The challenge of advertising to kids today

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The challenge of advertising to kids today
They may be vulnerable and innocent but rest assured they are bullies…
What do you call a customer who wants to buy everything you have, doesnot care what it costs and is less than 1 meter tall? A marketer’s dream? Nope. You call them kids.
While they might want to buy everything they see, kids don’t have the money to pay for what they want. So why create ads for kids? Simply, they posses a currency more powerful than cash: influence.
To put you in perspective; women, even though make less than half of all household income, control over 80 % of the house pound spent and guess who would mostly be the main influencer in brand choice? Their kids!
40% of the Egyptian population falls between 5-15 years age-bracket and considering that they do not make their own living, still they have some disposable income “pocket money” that they have a free hand to, in comparison to other age categories, who have financial obligations.
It is indeed large enough to capture the attention of marketers, retailers and advertisers.There are numerous product categories that target this segment; think snacks, shoes, clothes, fast foods, entertainment, toys…etc.

Remember that old saying, "Children should be seen and not heard”. Well, times have changed and marketers have come a long way. Today, there probably isn’t a kid marketer out there who doesn’t realize the importance of keeping a close tap to this influential, ever-changing market of consumers.
Studying kids as consumers is complicated. Let alone reaching them. They are far from being as vulnerable and unsuspecting as many believe. Kids as young as 3 recognize the persuasive intent of advertising, by 7 they understand exactly what advertisers are trying to achieve, and by 10 and above are adept critics and a hard audience to influence. This is not surprising considering the volume of advertising kids are exposed to daily.
Advertisers need to distinct 3 markets in the 7-15 years age bracket; 7-9 years, 10-12 years, and 13-15 years. The reason being the rapid development that kids go through; what is relevant and entertaining for a 7 year old is criticized as childish by a 10 year old and ignored by those who are 15.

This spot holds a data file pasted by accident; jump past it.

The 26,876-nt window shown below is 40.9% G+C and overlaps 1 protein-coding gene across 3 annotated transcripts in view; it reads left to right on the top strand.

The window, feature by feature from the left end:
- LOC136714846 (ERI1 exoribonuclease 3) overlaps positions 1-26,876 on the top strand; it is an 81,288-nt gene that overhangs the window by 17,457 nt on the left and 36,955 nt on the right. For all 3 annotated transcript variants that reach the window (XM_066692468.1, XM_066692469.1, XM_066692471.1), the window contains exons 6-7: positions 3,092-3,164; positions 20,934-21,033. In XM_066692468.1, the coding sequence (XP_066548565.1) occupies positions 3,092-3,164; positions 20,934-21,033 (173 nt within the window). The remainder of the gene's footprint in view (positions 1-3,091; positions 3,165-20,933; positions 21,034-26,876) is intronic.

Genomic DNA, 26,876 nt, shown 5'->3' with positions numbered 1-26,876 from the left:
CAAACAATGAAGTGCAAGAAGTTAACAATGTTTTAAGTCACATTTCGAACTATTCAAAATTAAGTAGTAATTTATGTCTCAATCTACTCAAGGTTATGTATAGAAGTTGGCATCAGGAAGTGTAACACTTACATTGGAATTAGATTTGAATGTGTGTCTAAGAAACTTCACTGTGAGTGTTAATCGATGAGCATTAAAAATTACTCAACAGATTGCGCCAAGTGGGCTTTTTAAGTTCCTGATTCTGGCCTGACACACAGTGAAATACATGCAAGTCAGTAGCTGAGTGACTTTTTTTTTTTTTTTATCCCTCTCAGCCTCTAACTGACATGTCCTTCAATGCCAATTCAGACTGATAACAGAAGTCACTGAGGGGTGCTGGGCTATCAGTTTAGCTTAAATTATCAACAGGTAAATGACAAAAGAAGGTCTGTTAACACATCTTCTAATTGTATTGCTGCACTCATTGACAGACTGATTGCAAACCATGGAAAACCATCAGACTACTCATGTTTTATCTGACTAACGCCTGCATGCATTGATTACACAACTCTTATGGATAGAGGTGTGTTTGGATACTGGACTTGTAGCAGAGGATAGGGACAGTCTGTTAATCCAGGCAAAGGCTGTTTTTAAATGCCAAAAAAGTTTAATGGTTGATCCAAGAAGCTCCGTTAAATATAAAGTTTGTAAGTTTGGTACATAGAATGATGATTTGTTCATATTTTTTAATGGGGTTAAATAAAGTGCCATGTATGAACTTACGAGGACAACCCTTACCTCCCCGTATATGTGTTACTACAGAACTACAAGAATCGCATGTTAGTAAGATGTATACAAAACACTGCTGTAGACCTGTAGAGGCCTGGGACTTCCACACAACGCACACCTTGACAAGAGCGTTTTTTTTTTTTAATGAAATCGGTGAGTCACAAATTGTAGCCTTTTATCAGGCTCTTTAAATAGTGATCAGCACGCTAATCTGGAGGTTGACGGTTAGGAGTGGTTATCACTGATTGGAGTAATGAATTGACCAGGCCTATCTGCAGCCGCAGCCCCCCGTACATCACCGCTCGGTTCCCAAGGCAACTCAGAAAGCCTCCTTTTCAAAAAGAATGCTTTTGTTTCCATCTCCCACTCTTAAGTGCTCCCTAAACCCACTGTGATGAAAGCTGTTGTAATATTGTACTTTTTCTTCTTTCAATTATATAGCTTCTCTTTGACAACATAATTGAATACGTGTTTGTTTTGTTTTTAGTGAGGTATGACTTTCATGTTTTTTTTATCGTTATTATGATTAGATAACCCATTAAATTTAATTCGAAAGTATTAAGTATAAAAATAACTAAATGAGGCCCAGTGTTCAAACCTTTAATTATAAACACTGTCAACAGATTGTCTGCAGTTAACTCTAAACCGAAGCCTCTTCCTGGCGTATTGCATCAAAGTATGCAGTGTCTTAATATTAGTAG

Furthermore, kids are becoming more selective about the programs they watch and are starting to plan their schedules around their favorite programs. TV commercials to them are themselves a program that they watch keenly.
In developing a campaign addressing kids it may be useful to keep in mind some of the latest findings in child research:
  • Children are critical of child models. They dislike others who appear to talk down or up to them, and they reject unnatural actions, unrealistic situations and bad actors. However, they do react positively to slightly older children.
  • Children evaluate an ad, and often the brand, on the basis of the ad’s ability to entertain them. Although they are easily bored, if an ad is entertaining kids will accurately recall scenes, messages and even the brand name. Furthermore, children are not selective about the advertising they watch as long as it entertains them. Therefore many of their favorite commercials are in fact directed at adults.
  • Children, especially younger ones, respond more positively to messages delivered visually rather than orally. They become lost if the ad has too many words. A catchy jingle and a memorable visual are often the most effective way to communicate brand ideas.
  • If an ad does not engage attention in the first few moments, children switch off. If an ad is boring, the message is sure to be lost. However, if they do watch the ad they are quick to see the point (unlike most adults, kids will “get it” after only one viewing), and will watch their favorites over and over again.
Given the developmental diversity of children and the above constraints, creating ads for kids is very challenging. It will generally take more thought, work, creativity and research to get it right.
Even though kids exert some control over their parents’ purse strings, the purchase decision does lie with the parents jointly with their influencers. Today, many advertisers are working on creating campaigns that can effectively target and appeal to both parent and kids on separate levels which is even a bigger challenge since we all know these two do not always agree. However, the reward of such campaigns, if successful, is pure gold.
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